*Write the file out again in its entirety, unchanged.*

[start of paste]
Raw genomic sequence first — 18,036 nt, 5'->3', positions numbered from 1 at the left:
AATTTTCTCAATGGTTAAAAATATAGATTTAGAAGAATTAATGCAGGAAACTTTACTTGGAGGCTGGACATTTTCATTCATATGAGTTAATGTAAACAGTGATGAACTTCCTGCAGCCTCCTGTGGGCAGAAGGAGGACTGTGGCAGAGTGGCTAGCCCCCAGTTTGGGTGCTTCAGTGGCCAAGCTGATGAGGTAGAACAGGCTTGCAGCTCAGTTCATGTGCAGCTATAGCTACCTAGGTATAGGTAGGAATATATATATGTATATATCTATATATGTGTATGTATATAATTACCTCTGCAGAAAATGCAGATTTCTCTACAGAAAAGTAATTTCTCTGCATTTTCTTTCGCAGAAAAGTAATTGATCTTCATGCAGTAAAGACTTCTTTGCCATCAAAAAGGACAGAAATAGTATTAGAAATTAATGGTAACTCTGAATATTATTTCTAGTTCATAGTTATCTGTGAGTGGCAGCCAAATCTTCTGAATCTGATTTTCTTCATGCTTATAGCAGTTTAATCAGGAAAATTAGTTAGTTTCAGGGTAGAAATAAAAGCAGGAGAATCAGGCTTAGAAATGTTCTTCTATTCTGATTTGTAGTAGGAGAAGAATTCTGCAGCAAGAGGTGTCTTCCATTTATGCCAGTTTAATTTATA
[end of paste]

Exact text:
Raw genomic sequence first — 18,036 nt, 5'->3', positions numbered from 1 at the left:
AATTTTCTCAATGGTTAAAAATATAGATTTAGAAGAATTAATGCAGGAAACTTTACTTGGAGGCTGGACATTTTCATTCATATGAGTTAATGTAAACAGTGATGAACTTCCTGCAGCCTCCTGTGGGCAGAAGGAGGACTGTGGCAGAGTGGCTAGCCCCCAGTTTGGGTGCTTCAGTGGCCAAGCTGATGAGGTAGAACAGGCTTGCAGCTCAGTTCATGTGCAGCTATAGCTACCTAGGTATAGGTAGGAATATATATATGTATATATCTATATATGTGTATGTATATAATTACCTCTGCAGAAAATGCAGATTTCTCTACAGAAAAGTAATTTCTCTGCATTTTCTTTCGCAGAAAAGTAATTGATCTTCATGCAGTAAAGACTTCTTTGCCATCAAAAAGGACAGAAATAGTATTAGAAATTAATGGTAACTCTGAATATTATTTCTAGTTCATAGTTATCTGTGAGTGGCAGCCAAATCTTCTGAATCTGATTTTCTTCATGCTTATAGCAGTTTAATCAGGAAAATTAGTTAGTTTCAGGGTAGAAATAAAAGCAGGAGAATCAGGCTTAGAAATGTTCTTCTATTCTGATTTGTAGTAGGAGAAGAATTCTGCAGCAAGAGGTGTCTTCCATTTATGCCAGTTTAATTTATA